There will be an afterparty directly following the event at the Workshop Brewing Company with music by Brotha James.
April 18 * Traverse City, MI, 6pm @ State Theatre (after party at The Workshop Brewing Company)
Co-hosted by Oil and Water Don’t Mix
Traverse City and Ann Arbor: Event organizers: FLOW: Claire Wood or Liz Kirkwood, (231) 944-1568
Please join us and find out about the region’s latest solar installations along with energy expert Skip Pruss and Dan Worth from Groundwork Center on a new solar energy campaign in Traverse City and Frankfort.
Over the last five years NMEAC has been advocating for clean solar energy in the Grand Traverse region. We held four meetings to advocate for solar and wind energy with community stakeholders including: Traverse City Light & Power, city commissioners, the chamber of commerce, business leaders and many others. Energy expert Skip Pruss, from 5 Lakes Energy, helped facilitate these successful meetings. NMEAC continues to advocate for a move to 100% wind and solar energy in our region and is currently hosting a series of Solar Success Stories events to shine some light on many already successful solar projects. We are also very supportive of the new TC SHINES campaign at the Groundwork Center. This new campaign has goals to do 200 solar installations over the next year or two.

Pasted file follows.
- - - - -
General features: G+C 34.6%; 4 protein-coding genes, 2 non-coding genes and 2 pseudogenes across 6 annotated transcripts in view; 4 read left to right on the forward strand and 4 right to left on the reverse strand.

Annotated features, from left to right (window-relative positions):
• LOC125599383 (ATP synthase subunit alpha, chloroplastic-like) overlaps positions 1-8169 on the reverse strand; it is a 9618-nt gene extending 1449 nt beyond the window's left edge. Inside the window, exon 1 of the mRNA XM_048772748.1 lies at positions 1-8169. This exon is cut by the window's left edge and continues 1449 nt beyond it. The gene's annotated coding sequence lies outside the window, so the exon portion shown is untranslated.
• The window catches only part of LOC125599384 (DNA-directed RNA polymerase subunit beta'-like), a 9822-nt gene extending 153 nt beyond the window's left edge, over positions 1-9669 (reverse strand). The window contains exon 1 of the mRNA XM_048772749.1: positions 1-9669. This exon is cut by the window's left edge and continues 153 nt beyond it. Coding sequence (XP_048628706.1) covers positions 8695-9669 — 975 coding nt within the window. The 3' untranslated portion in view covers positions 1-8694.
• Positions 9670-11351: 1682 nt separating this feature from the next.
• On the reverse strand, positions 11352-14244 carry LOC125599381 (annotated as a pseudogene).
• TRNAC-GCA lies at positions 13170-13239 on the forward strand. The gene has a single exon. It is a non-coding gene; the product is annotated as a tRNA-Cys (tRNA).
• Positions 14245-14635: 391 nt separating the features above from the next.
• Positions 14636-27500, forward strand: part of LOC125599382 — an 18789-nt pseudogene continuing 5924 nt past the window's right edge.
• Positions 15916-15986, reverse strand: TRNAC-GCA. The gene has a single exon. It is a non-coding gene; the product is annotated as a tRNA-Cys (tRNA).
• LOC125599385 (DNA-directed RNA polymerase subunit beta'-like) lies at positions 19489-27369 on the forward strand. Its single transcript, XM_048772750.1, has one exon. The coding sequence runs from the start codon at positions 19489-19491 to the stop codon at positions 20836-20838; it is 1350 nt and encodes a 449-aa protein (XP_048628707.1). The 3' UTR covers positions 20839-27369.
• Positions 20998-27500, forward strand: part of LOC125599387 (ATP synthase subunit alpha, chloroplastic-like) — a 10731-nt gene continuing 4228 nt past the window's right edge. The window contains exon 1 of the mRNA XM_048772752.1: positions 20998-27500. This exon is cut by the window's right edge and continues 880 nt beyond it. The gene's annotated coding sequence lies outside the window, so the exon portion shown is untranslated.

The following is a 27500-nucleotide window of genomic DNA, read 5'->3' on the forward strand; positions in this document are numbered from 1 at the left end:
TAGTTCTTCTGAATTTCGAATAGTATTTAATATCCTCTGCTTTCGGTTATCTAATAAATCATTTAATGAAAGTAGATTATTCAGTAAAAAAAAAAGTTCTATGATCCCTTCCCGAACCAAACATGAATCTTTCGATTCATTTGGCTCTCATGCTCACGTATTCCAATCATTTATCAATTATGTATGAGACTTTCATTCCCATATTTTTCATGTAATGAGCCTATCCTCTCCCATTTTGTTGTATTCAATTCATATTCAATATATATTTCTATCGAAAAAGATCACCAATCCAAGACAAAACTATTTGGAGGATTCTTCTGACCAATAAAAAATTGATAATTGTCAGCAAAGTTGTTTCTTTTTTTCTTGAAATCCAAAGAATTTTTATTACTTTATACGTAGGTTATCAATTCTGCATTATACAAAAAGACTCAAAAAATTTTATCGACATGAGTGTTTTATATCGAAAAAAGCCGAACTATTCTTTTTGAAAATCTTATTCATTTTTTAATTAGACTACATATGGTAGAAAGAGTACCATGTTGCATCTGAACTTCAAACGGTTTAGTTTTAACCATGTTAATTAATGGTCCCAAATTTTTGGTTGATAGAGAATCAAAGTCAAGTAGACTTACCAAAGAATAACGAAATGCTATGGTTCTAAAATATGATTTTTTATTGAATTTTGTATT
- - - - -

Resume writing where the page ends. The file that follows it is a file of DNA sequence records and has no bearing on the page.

Call Greg Reisig at 231-264-8396, or write mail@NMEAC.org for more information
The Northern Michigan Environmental Action Council (NMEAC) is dedicated to preserving our natural environment through citizen action and education. Founded in 1980 we are the oldest grassroots environmental organization in the Grand Traverse region. This year we celebrated our 35th anniversary, which is a major accomplishment for an all-volunteer organization. We are working on a number of issues and wanted to share them with you: